CHG IV lock solution
Purpose: Intensive care unit (ICU) patients are at risk for central line-associated bloodstream infection (CLABSI) with significant attributable mortality and increased hospital length of stay, readmissions, and costs. Chlorhexidine (di)gluconate (CHG) is used as a disinfectant for central line insertion; however, the feasibility and efficacy of using CHG as a locking solution is unknown.
Methods: Patients with a central venous access device (CVAD) in situ were randomized to standard care or a CHG lock solution (CHGLS) within 72 hours of ICU admission. The CHG solution was instilled in the lumen of venous catheters not actively infusing. CVAD blood cultures were taken at baseline and every 48 hours. The primary outcome was feasibility including recruitment rate, consent rate, protocol adherence, and staff uptake. Secondary outcomes included CVAD colonization, bacteraemia, and clinical endpoints.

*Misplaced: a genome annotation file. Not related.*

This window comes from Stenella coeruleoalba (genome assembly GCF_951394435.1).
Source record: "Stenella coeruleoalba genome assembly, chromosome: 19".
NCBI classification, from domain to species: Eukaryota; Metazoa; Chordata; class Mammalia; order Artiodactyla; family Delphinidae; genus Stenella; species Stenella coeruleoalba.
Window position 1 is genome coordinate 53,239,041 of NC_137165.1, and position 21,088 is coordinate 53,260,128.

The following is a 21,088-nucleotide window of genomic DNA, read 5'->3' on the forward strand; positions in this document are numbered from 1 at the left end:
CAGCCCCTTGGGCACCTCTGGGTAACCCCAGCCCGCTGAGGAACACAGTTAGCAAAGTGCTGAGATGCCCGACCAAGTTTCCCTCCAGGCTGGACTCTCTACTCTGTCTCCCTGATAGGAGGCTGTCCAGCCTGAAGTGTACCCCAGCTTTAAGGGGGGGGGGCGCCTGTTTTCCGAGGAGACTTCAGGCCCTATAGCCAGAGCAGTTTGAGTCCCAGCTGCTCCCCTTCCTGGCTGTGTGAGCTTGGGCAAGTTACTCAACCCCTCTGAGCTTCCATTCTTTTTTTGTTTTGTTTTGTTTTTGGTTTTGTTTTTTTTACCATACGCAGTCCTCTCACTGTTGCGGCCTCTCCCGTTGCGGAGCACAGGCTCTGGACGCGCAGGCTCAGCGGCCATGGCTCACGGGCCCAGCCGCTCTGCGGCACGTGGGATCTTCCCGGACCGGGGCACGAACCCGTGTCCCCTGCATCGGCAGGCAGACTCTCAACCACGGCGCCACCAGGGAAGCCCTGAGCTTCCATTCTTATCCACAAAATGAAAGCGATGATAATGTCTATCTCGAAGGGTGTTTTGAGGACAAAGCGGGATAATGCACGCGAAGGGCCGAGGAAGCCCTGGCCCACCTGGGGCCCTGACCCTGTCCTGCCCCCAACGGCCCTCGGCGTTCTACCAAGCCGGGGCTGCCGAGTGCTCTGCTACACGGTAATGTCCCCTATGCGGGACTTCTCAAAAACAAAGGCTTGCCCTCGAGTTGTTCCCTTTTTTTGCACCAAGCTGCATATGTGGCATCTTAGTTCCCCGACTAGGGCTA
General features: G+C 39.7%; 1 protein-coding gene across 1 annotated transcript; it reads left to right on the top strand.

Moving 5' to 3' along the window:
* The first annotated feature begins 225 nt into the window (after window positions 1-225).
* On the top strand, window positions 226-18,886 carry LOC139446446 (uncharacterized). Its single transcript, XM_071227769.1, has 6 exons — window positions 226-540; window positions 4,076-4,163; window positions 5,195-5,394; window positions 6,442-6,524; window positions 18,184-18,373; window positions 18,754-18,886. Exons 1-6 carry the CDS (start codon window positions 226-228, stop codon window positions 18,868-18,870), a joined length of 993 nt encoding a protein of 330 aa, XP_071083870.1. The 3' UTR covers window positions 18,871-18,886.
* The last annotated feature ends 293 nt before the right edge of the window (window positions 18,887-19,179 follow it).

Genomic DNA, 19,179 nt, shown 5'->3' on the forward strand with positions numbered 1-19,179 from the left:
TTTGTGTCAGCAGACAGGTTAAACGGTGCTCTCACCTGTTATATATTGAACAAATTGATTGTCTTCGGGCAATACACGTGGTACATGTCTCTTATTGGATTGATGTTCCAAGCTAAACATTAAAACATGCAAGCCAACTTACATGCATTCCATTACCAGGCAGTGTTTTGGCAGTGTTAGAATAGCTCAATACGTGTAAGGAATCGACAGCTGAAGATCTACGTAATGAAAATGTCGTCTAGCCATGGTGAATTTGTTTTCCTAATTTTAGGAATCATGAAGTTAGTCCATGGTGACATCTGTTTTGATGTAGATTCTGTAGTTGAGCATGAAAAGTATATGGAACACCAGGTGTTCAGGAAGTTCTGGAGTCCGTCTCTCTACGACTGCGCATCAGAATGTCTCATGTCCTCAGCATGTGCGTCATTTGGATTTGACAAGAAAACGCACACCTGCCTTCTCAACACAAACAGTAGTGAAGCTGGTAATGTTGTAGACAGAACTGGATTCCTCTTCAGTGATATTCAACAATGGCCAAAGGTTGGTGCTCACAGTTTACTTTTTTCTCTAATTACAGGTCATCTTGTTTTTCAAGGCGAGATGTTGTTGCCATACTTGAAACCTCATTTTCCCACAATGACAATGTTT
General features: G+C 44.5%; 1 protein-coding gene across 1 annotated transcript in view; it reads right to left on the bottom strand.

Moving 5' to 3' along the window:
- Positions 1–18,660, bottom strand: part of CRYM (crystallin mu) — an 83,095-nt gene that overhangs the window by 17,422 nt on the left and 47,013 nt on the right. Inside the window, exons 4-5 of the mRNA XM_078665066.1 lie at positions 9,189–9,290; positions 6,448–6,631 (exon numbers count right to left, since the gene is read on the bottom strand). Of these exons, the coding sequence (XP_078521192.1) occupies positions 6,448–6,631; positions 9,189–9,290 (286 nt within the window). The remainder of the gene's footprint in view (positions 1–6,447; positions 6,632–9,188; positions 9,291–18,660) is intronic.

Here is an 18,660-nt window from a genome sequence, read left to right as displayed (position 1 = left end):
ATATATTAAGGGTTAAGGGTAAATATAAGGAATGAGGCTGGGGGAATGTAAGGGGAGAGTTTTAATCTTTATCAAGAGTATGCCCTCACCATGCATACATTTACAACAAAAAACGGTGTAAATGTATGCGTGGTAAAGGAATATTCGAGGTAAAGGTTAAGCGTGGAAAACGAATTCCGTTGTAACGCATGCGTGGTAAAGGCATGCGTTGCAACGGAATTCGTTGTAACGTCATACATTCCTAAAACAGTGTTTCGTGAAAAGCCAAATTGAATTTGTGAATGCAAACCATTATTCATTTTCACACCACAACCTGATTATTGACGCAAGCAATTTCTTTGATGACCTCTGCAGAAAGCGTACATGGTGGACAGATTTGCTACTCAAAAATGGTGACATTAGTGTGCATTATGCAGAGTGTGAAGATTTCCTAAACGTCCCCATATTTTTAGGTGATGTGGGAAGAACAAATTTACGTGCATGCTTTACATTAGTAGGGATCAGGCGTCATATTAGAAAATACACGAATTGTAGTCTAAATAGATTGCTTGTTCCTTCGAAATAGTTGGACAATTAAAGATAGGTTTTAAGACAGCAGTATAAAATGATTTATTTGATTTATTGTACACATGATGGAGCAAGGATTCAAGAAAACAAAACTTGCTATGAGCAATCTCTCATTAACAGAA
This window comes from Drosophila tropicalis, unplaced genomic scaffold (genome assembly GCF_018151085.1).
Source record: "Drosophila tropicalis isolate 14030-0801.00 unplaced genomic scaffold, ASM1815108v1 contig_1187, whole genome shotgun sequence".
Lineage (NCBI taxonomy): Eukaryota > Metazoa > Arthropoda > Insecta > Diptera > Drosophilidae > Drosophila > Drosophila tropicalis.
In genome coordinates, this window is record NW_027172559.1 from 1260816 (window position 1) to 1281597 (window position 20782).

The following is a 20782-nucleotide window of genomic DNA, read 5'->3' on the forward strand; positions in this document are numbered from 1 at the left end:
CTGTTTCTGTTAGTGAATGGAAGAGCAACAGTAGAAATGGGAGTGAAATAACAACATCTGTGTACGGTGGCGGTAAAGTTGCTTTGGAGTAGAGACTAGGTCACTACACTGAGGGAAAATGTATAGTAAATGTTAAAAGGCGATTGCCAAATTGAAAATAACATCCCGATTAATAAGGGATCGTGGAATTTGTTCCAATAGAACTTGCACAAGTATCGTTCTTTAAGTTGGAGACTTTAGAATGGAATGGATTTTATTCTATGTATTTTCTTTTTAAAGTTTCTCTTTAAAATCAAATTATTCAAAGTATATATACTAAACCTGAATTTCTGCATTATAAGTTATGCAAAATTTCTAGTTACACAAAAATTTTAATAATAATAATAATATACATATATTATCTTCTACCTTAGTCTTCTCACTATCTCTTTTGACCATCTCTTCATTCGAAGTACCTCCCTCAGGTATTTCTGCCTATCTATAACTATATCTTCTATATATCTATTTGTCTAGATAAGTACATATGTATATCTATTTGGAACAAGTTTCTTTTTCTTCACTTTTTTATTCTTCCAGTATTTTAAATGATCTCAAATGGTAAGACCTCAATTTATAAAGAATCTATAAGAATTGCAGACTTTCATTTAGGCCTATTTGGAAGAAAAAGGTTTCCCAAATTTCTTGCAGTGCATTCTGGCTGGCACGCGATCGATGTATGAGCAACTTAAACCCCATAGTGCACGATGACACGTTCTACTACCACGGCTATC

Results: Of 3,848 patients screened, 122 were eligible for the study and consent was obtained from 82.0% of the patients or substitute decision makers approached. Fifty participants were allocated to each group. Tracking logs indicated that the CHGLS was used per protocol 408 times. Most nurses felt comfortable using the CHGLS. The proportion of central line colonization was significantly higher in the standard care group with 40 (29%) versus 26 (18.7%) in the CHGLS group (P=0.009).
Conclusions: Using a device that delivers CHG into CVADs was feasible in the ICU. Findings from this trial will inform a full-scale randomized controlled trial and provide preliminary data on the effectiveness of CHGLS.
Trial registration: ClinicalTrials.gov Identifier NCT03309137, registered on October 13, 2017.
Pook M, Zamir N, McDonald E, Fox-Robichaud A. Chlorhexidine (di)gluconate locking device for central line infection prevention in intensive care unit patients: a multi-unit, pilot randomized controlled trial. Br J Nurs. 2022 Jul 21;31(14):S36-S46. doi: 10.12968/bjon.2022.31.14.S36. PMID: 35856588.